Taylor enjoys playing all kinds of video games and also makes them from time to time. Mostly you'll see them getting excited about anything related to Bioware.
Xbox One, PS4, PC, PS5, Xbox Series X
October 5, 2021
Epic Games Publishing
d3t, Remedy Entertainment
Alan Wake is a name few people will recognise outside the video game cultural zeitgeist, i.e. if you didn’t play it when it was released all the way back in 2010, you’ve most likely never played or heard about it since. Despite its soon to be discovered brilliance in game design, it never quite reached the same level of mainstream appeal that its far more recognisable predecessor, Max Payne, seemed to benefit greatly from. Even so, from the title alone you know it’s a game made by Remedy Entertainment; and that you can expect a character-driven narrative with gameplay that closely aligns with said narrative. Unlike many other developers, even the most celebrated amongst them pale in comparison to Remedy’s ability to imbue meaning within its core game mechanic.
Remedy has a history of taking their time when it comes to game development. They average around a five-year-long development cycle per project, which also leads to their work often going overlooked or in the case of the original release of Alan Wake – underperforming sales-wise. It was this unfortunate circumstance and the fact that I didn’t own an Xbox 360 at the time, that lead me to miss out on playing this game when it was originally released. But thanks to the current landscape of video game release schedules, remasters and remakes are being made by anyone and everyone who manages to sift through their proverbial boxes of classical goodies; and it’s not just trendsetters the likes of Bluepoint Games that are deciding to cash in either.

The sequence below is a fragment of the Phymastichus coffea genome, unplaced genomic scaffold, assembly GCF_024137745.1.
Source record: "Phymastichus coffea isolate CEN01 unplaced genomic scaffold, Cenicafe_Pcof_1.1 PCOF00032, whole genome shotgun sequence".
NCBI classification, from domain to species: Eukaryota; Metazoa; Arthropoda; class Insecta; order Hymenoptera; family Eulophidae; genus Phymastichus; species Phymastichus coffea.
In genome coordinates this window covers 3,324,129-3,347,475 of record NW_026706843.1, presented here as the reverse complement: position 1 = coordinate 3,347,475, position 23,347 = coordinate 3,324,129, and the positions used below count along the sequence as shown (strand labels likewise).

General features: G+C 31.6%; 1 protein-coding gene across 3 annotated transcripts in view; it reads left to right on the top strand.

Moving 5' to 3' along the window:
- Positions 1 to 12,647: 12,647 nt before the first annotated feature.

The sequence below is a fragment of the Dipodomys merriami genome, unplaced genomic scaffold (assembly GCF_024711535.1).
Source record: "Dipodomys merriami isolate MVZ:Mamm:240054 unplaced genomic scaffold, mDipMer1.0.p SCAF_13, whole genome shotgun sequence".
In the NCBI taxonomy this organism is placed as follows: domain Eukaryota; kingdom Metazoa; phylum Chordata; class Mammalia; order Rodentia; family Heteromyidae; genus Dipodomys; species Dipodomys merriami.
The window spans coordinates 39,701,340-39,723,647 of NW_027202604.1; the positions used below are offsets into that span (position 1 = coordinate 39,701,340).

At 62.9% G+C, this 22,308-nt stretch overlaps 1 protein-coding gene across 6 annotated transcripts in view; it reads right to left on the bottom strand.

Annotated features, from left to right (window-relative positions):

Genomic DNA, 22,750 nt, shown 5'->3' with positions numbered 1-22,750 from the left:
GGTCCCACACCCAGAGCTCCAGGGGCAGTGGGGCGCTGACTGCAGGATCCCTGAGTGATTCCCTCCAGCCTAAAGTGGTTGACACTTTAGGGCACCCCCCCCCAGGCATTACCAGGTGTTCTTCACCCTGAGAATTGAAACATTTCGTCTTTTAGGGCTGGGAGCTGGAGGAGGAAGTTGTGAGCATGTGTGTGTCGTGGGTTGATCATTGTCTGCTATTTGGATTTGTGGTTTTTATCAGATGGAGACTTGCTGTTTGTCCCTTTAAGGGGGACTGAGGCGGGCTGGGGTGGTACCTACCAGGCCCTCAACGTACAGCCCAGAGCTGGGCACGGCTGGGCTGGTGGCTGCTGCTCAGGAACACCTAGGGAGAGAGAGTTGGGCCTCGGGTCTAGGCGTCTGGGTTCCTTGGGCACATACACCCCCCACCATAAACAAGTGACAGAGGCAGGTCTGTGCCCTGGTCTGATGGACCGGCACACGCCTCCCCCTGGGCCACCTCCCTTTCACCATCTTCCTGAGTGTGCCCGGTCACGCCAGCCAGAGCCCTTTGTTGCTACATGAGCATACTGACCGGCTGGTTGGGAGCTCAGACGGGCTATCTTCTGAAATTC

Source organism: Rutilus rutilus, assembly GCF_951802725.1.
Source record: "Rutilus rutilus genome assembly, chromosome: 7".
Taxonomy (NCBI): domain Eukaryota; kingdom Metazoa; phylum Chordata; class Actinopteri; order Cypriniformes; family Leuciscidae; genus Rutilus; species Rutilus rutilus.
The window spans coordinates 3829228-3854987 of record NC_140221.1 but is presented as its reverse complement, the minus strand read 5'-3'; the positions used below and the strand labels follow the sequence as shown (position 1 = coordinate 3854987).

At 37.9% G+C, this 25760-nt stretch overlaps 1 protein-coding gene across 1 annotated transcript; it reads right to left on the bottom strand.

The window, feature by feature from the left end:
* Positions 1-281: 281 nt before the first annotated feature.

In collaboration with the notable studio-for-hire d3t, who worked on projects such as: Mafia II Remastered, The Witcher 3: Wild Hunt as well as the soon to be released Guardians of the Galaxy from Marvel Games. Their work while varied and eclectic in terms of genre is by no means indicative of their work on Alan Wake Remastered. Directly comparing and contrasting with the original game from over a decade ago will have you amazed at the level of refinement and edge smoothing that has taken place here. Unlike the less celebrated remasters of the day that essentially boil down to boosts in either framerate or display resolution, Alan Wake Remastered delivers on the promise of reintroducing a classic for modern hardware.